Cell phone cameras create privacy issue

  • Rules over cell phone vary from hospital to hospital, but patient privacy is the top concern.

    Rules over cell phone vary from hospital to hospital, but patient privacy is the top concern.

Scripps Howard News Service
Published9/29/2008 12:13 AM

When it comes to sharing medical images, there's supposed to be a clear line between professional and prurient. But there are some gray areas, too.

As two New Mexico hospital employees recently discovered, taking camera phone photos of patients' injuries in an ER and posting them to their MySpace site is unprofessional and a firing offense.


More than a decade after a landmark federal law laid out the rules health providers must follow to protect patient privacy, glitches and downright outrageous violations still reveal personal, identifiable medical information. And hospitals and other facilities continue to find emerging technologies putting the information in jeopardy in new ways.

Electronic medical records may be a close second, but probably no single device has produced as much health privacy angst as cell phones that double as cameras, and cameras able to transmit the photos instantly, to boot.

The back-and-forth over the safety of cell phones around electronic medical equipment has been going on for years. The devices were most recently exonerated in a study by researchers at the Mayo Clinic, only to be fingered for causing myriad "incidents" in devices that including switching off and restarting a mechanical ventilator and stopping a syringe pump without setting off an alarm in a Dutch study, both published in 2007.

Still, the general impression is that today's cell phones and other personal communicators produce such a low electronic signature that they won't interfere with medical gear, but that there might be exceptions, particularly for older circuitry. Of course, another study, done in Ireland a few years ago, also found that 96 percent of all cell phones carried by hospital workers were contaminated with assorted germs, including several carrying antibiotic resistant staph strains.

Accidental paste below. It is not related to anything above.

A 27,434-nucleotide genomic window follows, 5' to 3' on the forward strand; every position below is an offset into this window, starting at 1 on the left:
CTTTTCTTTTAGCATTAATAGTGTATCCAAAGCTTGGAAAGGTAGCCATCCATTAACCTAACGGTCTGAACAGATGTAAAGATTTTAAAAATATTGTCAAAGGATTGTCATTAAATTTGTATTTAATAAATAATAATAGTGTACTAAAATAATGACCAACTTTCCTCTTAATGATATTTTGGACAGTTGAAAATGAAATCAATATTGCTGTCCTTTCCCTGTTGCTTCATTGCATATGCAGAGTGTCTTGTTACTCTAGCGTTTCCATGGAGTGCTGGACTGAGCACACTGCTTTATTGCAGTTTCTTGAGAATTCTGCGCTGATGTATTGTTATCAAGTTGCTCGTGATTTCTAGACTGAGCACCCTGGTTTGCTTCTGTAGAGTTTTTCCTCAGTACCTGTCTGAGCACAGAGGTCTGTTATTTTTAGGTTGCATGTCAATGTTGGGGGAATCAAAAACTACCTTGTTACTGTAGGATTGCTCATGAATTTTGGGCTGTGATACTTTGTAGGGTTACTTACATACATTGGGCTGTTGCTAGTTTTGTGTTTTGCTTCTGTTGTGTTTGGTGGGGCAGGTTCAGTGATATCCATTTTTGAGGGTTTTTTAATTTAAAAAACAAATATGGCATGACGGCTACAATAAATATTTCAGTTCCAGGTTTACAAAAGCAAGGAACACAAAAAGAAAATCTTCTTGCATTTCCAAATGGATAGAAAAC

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Some hospitals ban phones outright, others bars use in sensitive areas, like ICUs, and others merely suggest that patients and visitors check with staff before making a cell call.

Patient privacy, not patient safety, is behind most recent restrictions on cell phones in hospitals. UCLA's neuropsychiatric hospital nixed all cell phones and portable computers after a patient was found to have posted group photos of other patients on a social networking Web site.

The same hospital fired or disciplined dozens of workers for celebrity medical file snooping last year.

Employees at Rady Children's Hospital in San Diego can't carry phones in patient-care areas after investigators found images of children, taken at the hospital, on the phone and computer of a respiratory therapist later convicted of child molestation and pornography charges.

Patient privacy - and no doubt concerns about adverse publicity, liability and security - is the reason that all hospitals, clinics, and other medical facilities have long-standing policies restricting photography, professional or otherwise. Stills and videos of childbirth and new babies are allowed, for the most part, as long as they don't interfere with treatment. Photographic record of Uncle Alf's gall bladder incision might or might not be well tolerated, but in practice, is hard to prevent.

Well over half of the more than 200 million cell phones in use in the United States now have built-in cameras. Most hospitals simply aren't set up to search visitors, much less staff, thoroughly enough to keep mobile phones out. Few of us with a cell phone would dream of taking a kid to the ER without it. And most of us would prefer that the doctors treating us have access to any and all electronic gadgets possible that might inform and improve what they're doing.

The downside is that institutional rules, even federal privacy laws, won't prevent occasional misuse of images captured with phones or other digital devices around a hospital. A little common sense and common courtesy would avoid most of them, though. People need to consider that anything snapped might be posted. And hopefully, when the docs talk about "the kidney in room 227" around the cafeteria table, the case review won't include photos.

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